Friday, November 2, 2012

It's raining MOOCs

MOOC! by AJC1, on Flickr
Creative Commons Attribution-Share Alike 2.0 Generic License  by  AJC1

If you're a MOOC watcher you simply can't afford to look away for a few days. This week has been particularly dramatic with yet another distribution channel plus the emergence of a new licensing model offering credit for MOOCs.

Firstly there's a new kid on the MOOC block. Instructure's open source LMS platform Canvas has started it's own MOOC-hosting service called Canvas Network. Universities and other educational organisations already using the Canvas LMS can offer a course as a MOOC via Canvas Network and allow anyone to join the course. The course runs on the university's own platform and Canvas Network is the shop window where the course can be marketed. Already the site offers a range of intersting courses from institutions like Ball State University, University of Washington, University of Utah as well as other providers. One particularly interesting course in the initial offering is Introduction to Openness in Education, featuring David Wiley, one of the foremost figures in the open education movement.

Here's the Canvas Network introduction video:

Audrey Watters comments on this news in an article The LMS Instructure Enters the MOOC Fray stating that Canvas Network offers institutions the chance to test the MOOC water without having to buy into a completely new environment, as in edX or Coursera. Universities can stay in the familiar environment of their own learning management system but still run a MOOC.

“MOOCs are a feature of, but they’re not the only future of education,” ... That might be quite a reassuring message to universities worried about how they should respond to this latest MOOC craze. With Canvas Network, they’ll be able to respond using tools they’re familiar with — tools they’ve paid for. That places them in a very different relationship with their open online course offerings than does the agreements schools are signing with Coursera.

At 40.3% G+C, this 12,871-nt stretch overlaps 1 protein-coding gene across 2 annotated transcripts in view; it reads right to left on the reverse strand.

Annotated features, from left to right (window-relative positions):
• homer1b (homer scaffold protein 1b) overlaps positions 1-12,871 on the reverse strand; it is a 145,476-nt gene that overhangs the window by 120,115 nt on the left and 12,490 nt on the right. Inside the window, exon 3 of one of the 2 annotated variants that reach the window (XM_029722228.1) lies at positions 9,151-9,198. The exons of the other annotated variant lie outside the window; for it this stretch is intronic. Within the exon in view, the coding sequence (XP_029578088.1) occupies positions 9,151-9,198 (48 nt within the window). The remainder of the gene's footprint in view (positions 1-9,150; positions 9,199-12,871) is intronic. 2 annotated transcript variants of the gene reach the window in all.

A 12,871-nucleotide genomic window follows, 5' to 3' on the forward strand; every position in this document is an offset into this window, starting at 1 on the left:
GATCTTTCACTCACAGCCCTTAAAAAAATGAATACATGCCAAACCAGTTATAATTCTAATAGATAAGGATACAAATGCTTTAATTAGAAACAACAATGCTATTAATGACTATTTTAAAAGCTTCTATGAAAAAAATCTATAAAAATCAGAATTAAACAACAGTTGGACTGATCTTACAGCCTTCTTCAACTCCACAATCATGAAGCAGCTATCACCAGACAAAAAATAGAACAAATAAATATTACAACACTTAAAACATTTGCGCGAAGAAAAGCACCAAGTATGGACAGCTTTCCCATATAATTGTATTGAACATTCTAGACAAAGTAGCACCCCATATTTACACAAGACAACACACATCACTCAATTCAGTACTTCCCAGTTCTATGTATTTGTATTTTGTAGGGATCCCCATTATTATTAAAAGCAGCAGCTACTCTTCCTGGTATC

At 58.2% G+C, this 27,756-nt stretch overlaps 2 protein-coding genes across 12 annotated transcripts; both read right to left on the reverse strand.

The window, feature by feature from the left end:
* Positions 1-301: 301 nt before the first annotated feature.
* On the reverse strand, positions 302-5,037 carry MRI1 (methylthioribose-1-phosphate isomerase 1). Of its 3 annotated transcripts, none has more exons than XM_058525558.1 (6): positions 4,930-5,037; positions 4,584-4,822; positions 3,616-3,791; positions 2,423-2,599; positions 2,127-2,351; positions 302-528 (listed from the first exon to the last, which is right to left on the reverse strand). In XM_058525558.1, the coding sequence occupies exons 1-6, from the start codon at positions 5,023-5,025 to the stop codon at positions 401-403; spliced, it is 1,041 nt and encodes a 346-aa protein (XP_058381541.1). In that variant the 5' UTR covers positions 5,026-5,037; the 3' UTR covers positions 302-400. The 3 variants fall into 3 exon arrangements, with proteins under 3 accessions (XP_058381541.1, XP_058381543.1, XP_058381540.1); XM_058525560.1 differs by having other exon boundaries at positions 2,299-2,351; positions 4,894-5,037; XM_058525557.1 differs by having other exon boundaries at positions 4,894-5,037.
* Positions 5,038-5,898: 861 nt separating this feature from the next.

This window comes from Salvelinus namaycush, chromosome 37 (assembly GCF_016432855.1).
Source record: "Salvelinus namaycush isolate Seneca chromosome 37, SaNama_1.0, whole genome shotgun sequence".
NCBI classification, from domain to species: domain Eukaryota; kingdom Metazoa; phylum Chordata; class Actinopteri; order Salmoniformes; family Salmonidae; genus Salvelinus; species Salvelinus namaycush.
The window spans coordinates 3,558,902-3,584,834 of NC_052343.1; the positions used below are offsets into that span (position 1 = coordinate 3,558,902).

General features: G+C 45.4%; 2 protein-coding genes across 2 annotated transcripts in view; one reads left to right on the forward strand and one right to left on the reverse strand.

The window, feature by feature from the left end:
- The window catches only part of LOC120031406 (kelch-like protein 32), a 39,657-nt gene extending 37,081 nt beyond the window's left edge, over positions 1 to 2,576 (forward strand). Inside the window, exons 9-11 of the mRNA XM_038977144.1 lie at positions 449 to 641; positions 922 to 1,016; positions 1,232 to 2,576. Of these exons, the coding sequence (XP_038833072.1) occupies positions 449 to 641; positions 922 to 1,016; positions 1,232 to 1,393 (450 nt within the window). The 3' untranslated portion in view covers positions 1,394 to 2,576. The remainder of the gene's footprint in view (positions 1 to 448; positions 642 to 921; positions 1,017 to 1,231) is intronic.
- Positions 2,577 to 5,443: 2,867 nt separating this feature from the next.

MOOCs with credits

So with yet another MOOC channel in the fray there's still the question of getting credible credentials for informal learning. Already a few colleges are offering to validate student work from a MOOC and offer the option of submitting supplementary work to get credits (at a fee of course). However this week's biggest piece of MOOC news was the deal between Antioch University and Coursera whereby students at Antioch can study a Coursera MOOC with extra tuition and guidance from an Antioch teacher leading to real credits (see press release).

"Antioch University is the first US institution to receive approval from Coursera to offer college credit for specified Coursera MOOCs (massive open online courses). Through this new partnership, Antioch University and the Antioch University Los Angeles campus can reduce student costs to complete a four-year degree and expand course offerings through free online courses offered by the highly respected universities that have partnered with Coursera. This course access will directly benefit learners that Antioch University serves and is a demonstration of Antioch University’s long commitment to innovation, experiential learning and student engagement through high-quality education."

Students at Antioch can choose to study a facilitated MOOC where the entire course has been devised by a Coursera partner university but where Antioch offers the added value of guidance and tuition. The attraction for the student will be lower fees compared to a standard campus course fully provided by the university. This is a further twist to the disaggregation of higher education. Instead of a university being a one-stop shop offering course material, teaching, assessment, examination and certification we're seeing more and more specialists taking care of one aspect and leaving the rest to others.

This trend raises many questions as summarised in an article in Inside Higher EdDid MOOCs Just Make Landfall? 10 Questions to Consider. If MOOCs can be licensed to several universities, will this lead to many institutions offering the same courses from edX, Coursera, Udacity etc. How will teachers at the smaller universities feel providing support to someone else's course? It may not be so negative however since the quality of tuition/facilitation will become the competitive force instead of the quality of the material, thus allowing teachers to focus on teaching (facilitation, constructive criticism, mentorship, guidance) rather than instruction (provided online by the content provider). Are we seeing a further stratification of education with a wide variety of paths to choose between but with a high variation in certification status? 

Read more on the Antioch deal in another article from Inside Higher Ed, MOOCs for credit

We all await the next instalment.

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